News and Information

Stay on the Move at the Office


Do you sit at your office desk for hours on end? If so, it’s time to stand up and get moving. Debbie Bellenger, director of CaroMont Health’s Wellness Program, said that today’s corporate America can translate to sitting 12 to 14 hours a day for some jobs, rather than the standard eight-hour shift.

“We’re all trying to do more with less. I think a lot of us are sitting more,” she said. “We’re trying to fit more in, so we just do, do, do, and we don’t stand up and stretch because we’re just trying to get it all done.”
The new smoking
Staying in these seated positions can have detrimental long-term effects. In fact, sitting has been called “the new smoking,” Bellenger said. The hearts of people who smoke or are overweight have to work harder, which means a shorter life span.

Being stationary can cause weight gain and joint pain, put stress on the back and lumbar spine area, and slow the circulatory system and metabolism. It can also lead to metabolic syndrome, when a person has a cluster of metabolism-related health conditions that can increase the risk of developing diseases such as diabetes.

“Essentially, our bodies are machines. We’re designed to move. Sitting doesn’t get us to a place of health,” Bellenger said. “The more we move, the healthier the whole body is. Sitting is the opposite of what we really need our bodies to be doing.”

Fit breaks
Research shows that people should stand up for at least three minutes for every 60 minutes they sit, Bellenger said.

CaroMont Health has developed 15-minute “fit breaks” for its workers. Wellness Program staff members teach employees simple exercises and stretches, and then they can lead others in breaks at fit stations throughout the hospital. Some of the sessions are during specific times, while others are impromptu.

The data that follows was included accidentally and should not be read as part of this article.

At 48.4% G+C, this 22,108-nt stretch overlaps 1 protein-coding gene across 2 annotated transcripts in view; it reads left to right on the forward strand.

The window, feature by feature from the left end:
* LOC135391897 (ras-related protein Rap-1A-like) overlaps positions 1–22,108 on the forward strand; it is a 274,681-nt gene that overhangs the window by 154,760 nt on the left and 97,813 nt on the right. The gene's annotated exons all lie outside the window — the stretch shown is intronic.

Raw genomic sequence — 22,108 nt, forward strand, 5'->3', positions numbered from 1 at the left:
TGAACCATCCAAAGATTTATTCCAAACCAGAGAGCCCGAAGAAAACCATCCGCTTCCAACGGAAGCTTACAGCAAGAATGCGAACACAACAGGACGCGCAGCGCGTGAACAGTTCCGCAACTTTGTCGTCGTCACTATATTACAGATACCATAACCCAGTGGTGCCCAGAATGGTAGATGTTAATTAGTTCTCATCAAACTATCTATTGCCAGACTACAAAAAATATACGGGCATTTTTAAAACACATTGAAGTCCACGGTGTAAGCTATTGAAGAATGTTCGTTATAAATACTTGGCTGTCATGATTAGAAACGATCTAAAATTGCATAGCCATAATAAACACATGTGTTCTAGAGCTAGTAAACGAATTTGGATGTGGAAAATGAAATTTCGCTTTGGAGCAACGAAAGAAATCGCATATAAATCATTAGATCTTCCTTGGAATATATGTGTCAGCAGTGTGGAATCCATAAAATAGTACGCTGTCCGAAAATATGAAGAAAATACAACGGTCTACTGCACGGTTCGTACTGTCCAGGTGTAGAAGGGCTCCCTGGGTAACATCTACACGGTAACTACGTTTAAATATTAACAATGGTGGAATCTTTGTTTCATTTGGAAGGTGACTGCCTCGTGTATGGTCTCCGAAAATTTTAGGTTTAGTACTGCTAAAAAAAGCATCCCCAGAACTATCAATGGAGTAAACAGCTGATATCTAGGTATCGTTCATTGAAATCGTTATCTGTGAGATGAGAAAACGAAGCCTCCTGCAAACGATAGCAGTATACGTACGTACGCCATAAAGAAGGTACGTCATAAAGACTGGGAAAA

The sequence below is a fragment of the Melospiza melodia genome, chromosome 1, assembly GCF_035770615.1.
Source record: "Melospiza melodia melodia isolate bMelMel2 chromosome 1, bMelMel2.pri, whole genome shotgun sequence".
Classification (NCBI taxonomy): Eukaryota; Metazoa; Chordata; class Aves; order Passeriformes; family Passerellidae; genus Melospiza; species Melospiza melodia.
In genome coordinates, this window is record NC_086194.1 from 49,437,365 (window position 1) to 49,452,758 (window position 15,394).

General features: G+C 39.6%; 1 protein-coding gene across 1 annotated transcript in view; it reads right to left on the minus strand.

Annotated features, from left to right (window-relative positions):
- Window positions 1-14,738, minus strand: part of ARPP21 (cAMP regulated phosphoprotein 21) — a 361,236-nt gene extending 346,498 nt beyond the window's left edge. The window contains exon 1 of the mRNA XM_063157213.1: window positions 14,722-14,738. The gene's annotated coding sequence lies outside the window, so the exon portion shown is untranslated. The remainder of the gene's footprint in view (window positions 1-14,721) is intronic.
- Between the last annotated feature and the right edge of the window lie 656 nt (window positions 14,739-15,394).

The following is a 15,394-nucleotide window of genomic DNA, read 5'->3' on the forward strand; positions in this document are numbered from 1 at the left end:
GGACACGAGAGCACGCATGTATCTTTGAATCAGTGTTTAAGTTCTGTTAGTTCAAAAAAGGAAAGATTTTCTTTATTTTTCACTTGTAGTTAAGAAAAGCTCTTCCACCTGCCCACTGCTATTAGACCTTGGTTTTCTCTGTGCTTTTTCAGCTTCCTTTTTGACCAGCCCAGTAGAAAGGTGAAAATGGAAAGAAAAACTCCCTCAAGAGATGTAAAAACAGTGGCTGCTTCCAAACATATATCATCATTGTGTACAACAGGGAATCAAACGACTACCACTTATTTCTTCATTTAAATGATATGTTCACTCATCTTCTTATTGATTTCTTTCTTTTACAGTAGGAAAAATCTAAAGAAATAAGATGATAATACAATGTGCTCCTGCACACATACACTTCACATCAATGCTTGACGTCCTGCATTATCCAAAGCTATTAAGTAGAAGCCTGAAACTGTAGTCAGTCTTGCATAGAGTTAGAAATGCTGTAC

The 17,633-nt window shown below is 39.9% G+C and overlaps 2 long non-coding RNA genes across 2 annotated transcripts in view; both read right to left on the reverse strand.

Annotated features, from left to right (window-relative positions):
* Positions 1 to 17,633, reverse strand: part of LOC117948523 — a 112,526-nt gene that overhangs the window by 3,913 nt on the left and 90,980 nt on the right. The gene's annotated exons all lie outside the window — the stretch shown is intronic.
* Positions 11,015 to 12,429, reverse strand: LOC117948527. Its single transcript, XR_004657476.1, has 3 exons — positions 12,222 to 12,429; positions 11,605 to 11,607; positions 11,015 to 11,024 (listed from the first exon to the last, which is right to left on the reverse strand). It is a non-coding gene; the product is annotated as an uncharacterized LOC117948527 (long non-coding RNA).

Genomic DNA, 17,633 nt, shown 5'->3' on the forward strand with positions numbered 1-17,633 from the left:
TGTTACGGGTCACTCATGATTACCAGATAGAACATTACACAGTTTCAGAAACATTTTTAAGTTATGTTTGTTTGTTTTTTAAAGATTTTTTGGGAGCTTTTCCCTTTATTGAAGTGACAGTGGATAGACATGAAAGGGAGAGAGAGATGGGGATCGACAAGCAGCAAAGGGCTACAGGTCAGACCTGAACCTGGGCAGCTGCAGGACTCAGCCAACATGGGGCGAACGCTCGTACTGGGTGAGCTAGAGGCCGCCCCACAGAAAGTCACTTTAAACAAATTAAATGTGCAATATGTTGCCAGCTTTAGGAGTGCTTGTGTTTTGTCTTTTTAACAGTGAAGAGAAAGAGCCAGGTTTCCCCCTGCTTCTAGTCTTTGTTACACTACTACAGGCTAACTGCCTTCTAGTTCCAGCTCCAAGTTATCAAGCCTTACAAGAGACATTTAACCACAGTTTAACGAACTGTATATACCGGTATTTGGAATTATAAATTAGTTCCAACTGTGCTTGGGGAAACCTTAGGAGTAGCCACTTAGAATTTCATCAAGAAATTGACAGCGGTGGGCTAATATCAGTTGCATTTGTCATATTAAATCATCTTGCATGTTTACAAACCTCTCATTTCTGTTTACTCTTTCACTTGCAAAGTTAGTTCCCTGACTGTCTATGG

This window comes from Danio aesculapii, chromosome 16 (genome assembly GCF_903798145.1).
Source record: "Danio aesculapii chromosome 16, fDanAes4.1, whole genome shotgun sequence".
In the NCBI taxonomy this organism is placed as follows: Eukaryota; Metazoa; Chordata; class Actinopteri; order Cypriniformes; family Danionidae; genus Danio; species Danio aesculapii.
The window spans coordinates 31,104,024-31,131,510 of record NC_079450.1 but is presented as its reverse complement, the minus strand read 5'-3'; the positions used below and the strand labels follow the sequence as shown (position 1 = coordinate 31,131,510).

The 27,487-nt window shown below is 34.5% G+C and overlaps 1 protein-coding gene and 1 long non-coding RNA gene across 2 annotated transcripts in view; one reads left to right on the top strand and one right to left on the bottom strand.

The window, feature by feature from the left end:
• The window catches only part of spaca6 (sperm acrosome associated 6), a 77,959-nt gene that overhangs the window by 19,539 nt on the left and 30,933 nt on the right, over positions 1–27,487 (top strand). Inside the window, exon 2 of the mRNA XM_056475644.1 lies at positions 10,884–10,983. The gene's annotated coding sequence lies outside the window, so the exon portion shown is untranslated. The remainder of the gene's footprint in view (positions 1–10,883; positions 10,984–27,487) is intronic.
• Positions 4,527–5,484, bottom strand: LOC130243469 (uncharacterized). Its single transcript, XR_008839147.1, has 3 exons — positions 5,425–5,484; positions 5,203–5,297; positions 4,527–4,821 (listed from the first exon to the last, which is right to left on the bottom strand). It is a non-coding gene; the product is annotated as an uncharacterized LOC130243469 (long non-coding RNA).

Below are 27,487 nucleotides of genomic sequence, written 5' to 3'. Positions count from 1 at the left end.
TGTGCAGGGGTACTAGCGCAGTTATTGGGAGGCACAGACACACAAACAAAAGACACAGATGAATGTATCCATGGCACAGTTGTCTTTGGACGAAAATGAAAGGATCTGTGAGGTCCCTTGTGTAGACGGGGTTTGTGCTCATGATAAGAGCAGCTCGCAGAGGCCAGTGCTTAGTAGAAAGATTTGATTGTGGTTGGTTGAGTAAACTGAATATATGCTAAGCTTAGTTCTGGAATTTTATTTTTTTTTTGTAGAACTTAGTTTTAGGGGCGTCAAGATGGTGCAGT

“The more (activity) we can fit in the workplace, the healthier all of us can be together,” Bellenger said.

Wellness staff members are also available to teach community members how to do fit breaks. For example, Holy Angels turned to CaroMont to help them institute fit breaks and develop a yearlong wellness program for employees.

Get moving
Bellenger offered these tips for moving more throughout the workday:

  • Take the stairs instead of the elevator.
  • Bring your tennis shoes and take walk breaks.
  • Instead of sitting around a table for meetings, host walk-and-talk meetings or stand-up meetings.
  • If you need to get in touch with someone, walk to his or her office rather than calling or emailing.
  • Make meetings shorter. Turn one-hour meetings into 50 minutes, or 30-minute sessions into 20. Any meeting that’s two hours or more should include stretch breaks.
  • Commit to get up and walk around at least once an hour.

Desk exercises

Here are some “simple but effective” desk exercises that Bellenger recommended:

  • Stretch at your desk or do chair yoga. One good smartphone app for chair exercises is called “Chair Yoga.”
  • Sit on the edge of your chair and fold your body forward to release your back.
  • Sit up straight, reach around your chair and rotate your body to each side.
  • While sitting, lift one leg at a time for hamstring stretches.
  • Sit at the edge of your chair, put your arms at your sides and lift yourself up.

Fit Approach/SweatGuru owner and personal trainer Jamie Walker offered these additional tips:

  • Replace your work chair with a stability ball to improve your posture and work out your core.
  • Stand up and do pushups off the edge of your desk.
  • Stand up, hold your arms straight out and circle your arms clockwise and counterclockwise.

Want to start fit breaks at your workplace?

Call Holly Powell, CaroMont community wellness coordinator, at 704-834-3408.